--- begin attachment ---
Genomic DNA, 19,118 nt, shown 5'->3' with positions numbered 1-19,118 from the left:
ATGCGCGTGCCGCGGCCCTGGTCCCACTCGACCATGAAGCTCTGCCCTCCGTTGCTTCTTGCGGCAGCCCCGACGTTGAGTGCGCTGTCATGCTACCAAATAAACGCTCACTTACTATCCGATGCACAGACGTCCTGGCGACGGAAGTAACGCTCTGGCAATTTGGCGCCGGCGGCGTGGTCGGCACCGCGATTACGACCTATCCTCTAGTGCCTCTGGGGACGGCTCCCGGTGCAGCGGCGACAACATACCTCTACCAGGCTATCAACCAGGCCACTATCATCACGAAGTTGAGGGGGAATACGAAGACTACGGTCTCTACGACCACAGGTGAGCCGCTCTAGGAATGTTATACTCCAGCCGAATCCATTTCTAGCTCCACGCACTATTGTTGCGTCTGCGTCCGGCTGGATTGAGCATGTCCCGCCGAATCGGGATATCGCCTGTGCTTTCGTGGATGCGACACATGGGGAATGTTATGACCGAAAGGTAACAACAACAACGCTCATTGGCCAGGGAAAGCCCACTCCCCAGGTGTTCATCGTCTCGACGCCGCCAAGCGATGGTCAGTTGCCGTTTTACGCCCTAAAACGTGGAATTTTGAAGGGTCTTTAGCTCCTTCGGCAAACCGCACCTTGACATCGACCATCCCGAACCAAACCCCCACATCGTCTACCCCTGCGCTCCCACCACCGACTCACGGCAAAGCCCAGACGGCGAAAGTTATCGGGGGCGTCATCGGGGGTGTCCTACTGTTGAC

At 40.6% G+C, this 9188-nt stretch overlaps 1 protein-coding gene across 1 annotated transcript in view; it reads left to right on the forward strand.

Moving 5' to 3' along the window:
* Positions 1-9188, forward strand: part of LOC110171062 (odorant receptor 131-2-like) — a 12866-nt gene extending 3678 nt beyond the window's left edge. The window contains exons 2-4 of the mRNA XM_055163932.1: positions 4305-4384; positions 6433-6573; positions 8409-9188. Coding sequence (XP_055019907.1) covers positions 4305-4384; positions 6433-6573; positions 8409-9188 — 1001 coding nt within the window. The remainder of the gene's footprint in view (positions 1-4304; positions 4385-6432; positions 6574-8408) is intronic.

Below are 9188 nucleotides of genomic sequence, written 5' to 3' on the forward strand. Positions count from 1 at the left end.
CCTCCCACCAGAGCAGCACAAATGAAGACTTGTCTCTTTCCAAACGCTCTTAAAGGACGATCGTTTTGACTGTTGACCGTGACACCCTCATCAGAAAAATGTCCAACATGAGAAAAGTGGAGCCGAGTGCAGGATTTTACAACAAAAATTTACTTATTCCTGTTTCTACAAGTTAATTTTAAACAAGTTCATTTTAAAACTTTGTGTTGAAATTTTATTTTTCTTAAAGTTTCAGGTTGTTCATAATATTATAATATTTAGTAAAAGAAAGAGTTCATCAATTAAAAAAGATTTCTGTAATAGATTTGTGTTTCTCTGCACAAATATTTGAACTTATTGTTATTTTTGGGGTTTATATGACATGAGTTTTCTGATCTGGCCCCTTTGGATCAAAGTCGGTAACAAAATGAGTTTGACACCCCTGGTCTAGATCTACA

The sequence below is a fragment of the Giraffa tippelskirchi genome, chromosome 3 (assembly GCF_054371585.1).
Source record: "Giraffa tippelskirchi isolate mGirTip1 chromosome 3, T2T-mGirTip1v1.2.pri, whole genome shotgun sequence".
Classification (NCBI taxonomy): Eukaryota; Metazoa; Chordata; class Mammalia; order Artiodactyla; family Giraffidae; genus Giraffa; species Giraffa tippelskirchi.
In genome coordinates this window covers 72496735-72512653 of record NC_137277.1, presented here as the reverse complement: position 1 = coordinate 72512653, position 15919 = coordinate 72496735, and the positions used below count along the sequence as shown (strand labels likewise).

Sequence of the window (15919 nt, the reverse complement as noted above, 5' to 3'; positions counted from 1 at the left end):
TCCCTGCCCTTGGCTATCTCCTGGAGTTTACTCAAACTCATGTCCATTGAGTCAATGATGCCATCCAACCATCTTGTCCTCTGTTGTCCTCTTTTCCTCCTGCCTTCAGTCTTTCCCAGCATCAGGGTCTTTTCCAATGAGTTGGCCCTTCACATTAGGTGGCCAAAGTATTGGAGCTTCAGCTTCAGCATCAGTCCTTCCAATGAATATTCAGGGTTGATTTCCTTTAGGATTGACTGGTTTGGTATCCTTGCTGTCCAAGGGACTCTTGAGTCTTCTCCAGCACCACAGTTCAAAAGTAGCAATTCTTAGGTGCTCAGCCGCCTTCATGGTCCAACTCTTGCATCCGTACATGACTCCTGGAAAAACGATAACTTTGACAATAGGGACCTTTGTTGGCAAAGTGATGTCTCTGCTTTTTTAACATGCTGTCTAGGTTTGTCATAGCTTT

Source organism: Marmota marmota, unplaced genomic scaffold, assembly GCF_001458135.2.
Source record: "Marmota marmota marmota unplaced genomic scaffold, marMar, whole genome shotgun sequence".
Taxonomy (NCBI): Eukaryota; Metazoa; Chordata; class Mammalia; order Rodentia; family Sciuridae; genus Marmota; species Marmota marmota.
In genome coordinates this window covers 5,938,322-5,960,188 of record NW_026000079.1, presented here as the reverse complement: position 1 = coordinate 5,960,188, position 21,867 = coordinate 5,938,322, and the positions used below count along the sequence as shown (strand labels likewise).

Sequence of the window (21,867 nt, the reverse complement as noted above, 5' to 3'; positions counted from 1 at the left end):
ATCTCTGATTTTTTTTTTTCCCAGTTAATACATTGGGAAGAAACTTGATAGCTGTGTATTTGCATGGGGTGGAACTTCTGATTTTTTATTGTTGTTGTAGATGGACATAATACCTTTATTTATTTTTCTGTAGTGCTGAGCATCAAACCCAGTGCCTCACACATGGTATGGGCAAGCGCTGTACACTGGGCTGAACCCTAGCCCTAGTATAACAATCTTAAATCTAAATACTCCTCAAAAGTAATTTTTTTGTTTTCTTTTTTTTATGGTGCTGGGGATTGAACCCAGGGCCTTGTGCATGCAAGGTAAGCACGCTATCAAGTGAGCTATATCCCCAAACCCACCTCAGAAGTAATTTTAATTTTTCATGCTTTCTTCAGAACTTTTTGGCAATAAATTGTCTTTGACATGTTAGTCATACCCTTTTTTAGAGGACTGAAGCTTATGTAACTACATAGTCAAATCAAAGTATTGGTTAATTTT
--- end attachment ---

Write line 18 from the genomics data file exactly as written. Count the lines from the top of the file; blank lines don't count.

Sequence of the window (21,867 nt, the reverse complement as noted above, 5' to 3'; positions counted from 1 at the left end):